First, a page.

The Chairman of Media Institute of Southern Africa (MISA) Botswana, Mboki Chilisa (pictured below) recently applauded President Dr. Mokgweetsi Eric Keabetswe Masisi for giving media and civil society a space regarding freedom of the press, the Sunday Standard reported.
Chilisa was addressing journalists at the recent launch of the African Media Barometer (AMB) Botswana 2018 in Gaborone. The barometer is a survey document which informs the world about the state of the media in Africa.
“We now have a new administration that has created a lot of excitement. Journalists are now seizing every opportunity to praise the current administration at times going as far being its advocates,” said Chilisa.
“The level of freedom in any society is an indicator of the health of its press and democracy. Perceptions have over the last few months changed along with our governing regime. The last few months have brought a fair amount of excitement within media and civil society regarding freedom of the press. The media plays a very important role in terms of keeping the government of the day in check and keeping the public informed. The recent release of AMB Botswana has largely sparked a conversation about the state of the press in the country.”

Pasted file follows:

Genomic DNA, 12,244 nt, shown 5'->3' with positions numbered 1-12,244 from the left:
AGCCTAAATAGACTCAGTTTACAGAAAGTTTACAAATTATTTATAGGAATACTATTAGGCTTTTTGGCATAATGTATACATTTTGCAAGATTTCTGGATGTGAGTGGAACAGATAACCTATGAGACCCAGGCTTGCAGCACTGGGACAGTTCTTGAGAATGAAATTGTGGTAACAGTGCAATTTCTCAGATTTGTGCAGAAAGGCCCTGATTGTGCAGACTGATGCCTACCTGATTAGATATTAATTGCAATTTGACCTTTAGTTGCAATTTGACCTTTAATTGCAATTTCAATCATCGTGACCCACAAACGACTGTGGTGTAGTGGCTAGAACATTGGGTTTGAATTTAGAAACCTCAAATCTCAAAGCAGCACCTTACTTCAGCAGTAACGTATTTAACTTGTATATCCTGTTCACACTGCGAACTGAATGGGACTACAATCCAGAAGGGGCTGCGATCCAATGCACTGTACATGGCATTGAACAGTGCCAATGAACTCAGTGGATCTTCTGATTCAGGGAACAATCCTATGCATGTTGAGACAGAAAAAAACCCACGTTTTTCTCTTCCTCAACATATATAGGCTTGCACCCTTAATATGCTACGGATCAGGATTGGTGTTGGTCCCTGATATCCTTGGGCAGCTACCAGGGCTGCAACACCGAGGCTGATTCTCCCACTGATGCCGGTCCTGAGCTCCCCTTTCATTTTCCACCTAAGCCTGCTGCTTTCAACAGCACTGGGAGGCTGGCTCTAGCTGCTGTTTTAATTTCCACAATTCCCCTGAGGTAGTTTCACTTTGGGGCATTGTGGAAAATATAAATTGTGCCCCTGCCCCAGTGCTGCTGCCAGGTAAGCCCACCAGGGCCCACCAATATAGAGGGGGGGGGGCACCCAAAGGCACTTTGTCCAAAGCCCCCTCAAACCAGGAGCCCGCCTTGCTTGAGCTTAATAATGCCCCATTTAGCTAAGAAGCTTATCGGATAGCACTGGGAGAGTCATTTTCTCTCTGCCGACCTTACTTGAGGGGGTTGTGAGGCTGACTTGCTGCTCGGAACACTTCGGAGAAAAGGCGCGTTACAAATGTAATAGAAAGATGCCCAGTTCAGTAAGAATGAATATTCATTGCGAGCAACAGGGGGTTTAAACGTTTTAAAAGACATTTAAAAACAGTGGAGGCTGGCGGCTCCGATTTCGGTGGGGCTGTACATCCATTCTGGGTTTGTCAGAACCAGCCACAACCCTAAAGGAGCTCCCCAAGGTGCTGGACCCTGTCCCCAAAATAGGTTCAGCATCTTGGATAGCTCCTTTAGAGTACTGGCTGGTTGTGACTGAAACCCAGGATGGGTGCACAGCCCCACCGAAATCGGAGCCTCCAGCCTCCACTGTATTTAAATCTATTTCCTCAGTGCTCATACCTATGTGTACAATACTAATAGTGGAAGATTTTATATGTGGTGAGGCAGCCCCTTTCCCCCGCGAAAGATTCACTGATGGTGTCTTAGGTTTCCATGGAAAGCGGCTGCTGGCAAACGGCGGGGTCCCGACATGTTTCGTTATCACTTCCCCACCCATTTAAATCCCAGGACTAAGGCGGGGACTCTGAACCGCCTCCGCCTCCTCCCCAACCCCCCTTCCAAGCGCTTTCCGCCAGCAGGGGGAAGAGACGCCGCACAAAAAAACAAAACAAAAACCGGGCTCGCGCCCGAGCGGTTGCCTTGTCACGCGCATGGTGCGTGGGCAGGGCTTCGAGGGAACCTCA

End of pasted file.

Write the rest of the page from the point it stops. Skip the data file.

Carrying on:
Chilisa pointed out that former President Ian Khama suppressed media freedoms.
“In the last ten years under the Khama administration, our scribes have not been given free space to practice their craft. The AMB has also noted this as a concern,” said Chilisa.
He cautioned that while things seem to have taken a complete turn, journalists should never lose sight of their main role in a constitutional democracy.
“Your number one mission should be to perform checks and balances against the government of the day. Your role should never be to praise the government of the day; they have sufficient resources to carry out their own public relations. I applaud many of you as you have been able to remain objective over the past 10 years under very difficult circumstances,” he said.
While sharing the background of AMB, former MISA Chairperson Modise Maphanyane said the instrument came about when MISA and Friedrich Ebert Stiftung (FES) felt the need to create dialogue around issues concerning media.
“We saw it fit to give countries the space to explore the role that media plays and how it is received in the various countries. AMB started in Southern Africa but has now spread its wings across the continent. It has a membership of 30 states across Africa,” said Maphanayne.
He said in particular, the African Charter on Freedom of Expression was very central to the creation of AMB.
“We used it to generate most of the questions asked throughout the survey. Freedom of Expression as viewed by the African Union was also central to the project,” he pointed out.
He said it is necessary to hold African governments to what they say during their forums regarding respect and protection of journalists.